Given the heterogeneity of the observational evidence considered, the committee gave weight to the consistency of the findings and to the degree of increase in estimated risk, along with whether there was an indication of a dose-response relationship. The committee proceeded despite concerns that the summary estimates generated by its meta-analyses might convey an unfounded degree of precision or certainty. The committee did not consider indicators of statistical significance arising from the meta-analyses as critical determinants in its decision-making. The summary estimates were useful in considering the extent to which methodologic explanations offered an alternative to causation for observed associations.

The first set of plots for each study type summarizes the distribution of estimated RRs associated with any exposure to asbestos (vs none). A second set of plots presents available evidence of a dose-response relationship. In both the case-control and cohort studies, a subset of studies reported RRs across a gradient of exposure; these were used to summarize the effects of “high” exposure to asbestos. Because the definition of high exposure differed by study, we knowingly summarized RRs over an array of definitions.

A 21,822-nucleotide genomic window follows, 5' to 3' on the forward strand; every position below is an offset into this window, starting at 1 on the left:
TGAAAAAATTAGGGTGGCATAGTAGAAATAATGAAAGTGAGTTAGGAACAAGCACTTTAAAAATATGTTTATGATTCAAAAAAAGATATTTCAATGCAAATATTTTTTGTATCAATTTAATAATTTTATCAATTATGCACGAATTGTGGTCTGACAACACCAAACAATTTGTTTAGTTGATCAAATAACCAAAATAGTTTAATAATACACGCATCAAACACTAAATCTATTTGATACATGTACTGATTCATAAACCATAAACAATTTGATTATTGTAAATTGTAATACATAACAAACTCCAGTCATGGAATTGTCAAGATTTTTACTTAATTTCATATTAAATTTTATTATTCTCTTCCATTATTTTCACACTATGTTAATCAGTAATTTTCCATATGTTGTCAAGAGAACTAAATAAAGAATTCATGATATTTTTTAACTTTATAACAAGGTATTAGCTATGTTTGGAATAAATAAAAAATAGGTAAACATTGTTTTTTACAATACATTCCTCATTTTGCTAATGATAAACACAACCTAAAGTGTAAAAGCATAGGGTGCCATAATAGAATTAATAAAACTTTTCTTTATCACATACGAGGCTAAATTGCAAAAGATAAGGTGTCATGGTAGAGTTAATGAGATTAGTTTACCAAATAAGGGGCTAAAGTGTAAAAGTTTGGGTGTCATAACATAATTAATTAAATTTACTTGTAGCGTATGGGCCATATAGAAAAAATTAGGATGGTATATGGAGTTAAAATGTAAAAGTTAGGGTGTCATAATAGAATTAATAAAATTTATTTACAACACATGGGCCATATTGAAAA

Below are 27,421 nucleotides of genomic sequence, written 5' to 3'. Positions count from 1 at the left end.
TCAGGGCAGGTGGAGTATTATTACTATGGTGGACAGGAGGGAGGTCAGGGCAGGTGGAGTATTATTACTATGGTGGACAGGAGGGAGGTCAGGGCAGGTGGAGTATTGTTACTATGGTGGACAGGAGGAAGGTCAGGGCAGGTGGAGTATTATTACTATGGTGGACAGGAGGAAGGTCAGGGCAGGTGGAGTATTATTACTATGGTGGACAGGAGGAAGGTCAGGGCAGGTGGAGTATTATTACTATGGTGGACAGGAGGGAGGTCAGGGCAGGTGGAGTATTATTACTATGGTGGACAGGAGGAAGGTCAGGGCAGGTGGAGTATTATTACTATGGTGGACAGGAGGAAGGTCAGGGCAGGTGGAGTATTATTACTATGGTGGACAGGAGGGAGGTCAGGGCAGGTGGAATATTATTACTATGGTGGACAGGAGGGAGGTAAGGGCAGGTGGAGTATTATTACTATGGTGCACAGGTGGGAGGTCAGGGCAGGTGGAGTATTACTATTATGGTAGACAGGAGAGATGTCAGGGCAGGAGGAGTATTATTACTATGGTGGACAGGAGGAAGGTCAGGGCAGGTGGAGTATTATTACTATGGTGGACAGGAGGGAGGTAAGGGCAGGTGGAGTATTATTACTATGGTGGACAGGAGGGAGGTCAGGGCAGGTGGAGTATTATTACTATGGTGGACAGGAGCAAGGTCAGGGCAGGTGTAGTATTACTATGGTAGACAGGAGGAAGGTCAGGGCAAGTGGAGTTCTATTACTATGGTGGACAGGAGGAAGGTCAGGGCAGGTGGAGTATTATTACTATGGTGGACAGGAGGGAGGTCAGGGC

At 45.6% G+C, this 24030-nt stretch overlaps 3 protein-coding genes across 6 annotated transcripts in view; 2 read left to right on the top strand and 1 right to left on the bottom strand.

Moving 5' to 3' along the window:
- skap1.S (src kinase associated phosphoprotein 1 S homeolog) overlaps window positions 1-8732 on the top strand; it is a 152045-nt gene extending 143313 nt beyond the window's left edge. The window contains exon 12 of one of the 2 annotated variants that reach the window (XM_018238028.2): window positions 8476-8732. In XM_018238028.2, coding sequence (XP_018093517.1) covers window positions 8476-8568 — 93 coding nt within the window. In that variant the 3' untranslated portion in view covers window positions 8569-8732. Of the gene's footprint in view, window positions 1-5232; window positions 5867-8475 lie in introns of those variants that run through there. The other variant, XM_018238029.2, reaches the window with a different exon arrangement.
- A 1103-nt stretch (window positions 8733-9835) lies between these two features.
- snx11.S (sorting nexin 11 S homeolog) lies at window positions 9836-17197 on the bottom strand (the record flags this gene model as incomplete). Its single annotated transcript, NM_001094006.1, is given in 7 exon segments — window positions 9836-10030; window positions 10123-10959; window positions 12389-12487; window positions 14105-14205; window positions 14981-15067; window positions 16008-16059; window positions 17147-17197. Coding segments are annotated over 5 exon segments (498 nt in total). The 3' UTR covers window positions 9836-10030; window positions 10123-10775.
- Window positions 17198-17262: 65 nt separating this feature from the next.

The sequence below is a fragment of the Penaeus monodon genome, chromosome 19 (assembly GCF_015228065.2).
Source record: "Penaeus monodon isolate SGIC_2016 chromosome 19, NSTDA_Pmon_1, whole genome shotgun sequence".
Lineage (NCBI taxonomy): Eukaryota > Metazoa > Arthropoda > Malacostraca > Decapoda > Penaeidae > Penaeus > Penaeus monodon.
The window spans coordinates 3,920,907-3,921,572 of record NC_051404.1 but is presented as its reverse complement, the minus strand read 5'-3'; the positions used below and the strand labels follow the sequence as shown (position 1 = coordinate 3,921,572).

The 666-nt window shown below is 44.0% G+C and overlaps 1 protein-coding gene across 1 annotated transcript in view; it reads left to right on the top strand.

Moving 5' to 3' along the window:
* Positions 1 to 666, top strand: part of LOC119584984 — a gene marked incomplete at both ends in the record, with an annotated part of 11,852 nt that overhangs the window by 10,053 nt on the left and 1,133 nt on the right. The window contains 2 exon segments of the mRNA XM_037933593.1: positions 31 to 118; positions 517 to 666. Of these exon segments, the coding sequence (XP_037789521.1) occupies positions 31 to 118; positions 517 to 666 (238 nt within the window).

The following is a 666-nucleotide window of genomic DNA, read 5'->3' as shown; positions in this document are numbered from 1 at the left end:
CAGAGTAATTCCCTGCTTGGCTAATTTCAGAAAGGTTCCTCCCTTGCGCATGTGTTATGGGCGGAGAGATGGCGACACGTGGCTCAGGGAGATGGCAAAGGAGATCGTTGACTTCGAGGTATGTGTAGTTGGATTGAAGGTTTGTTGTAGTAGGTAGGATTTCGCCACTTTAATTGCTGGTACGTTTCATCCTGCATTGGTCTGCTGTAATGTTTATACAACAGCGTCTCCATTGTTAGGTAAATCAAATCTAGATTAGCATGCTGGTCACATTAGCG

For case-control studies, we also summarized the distribution of RRs stratified by exposure-assessment method (EAM). For laryngeal and pharyngeal cancers, we stratified the summaries by whether the reported RRs were adjusted for smoking and alcohol use; similar stratification by confounder adjustment was not possible for cancers at other sites because of small numbers of studies in potential strata.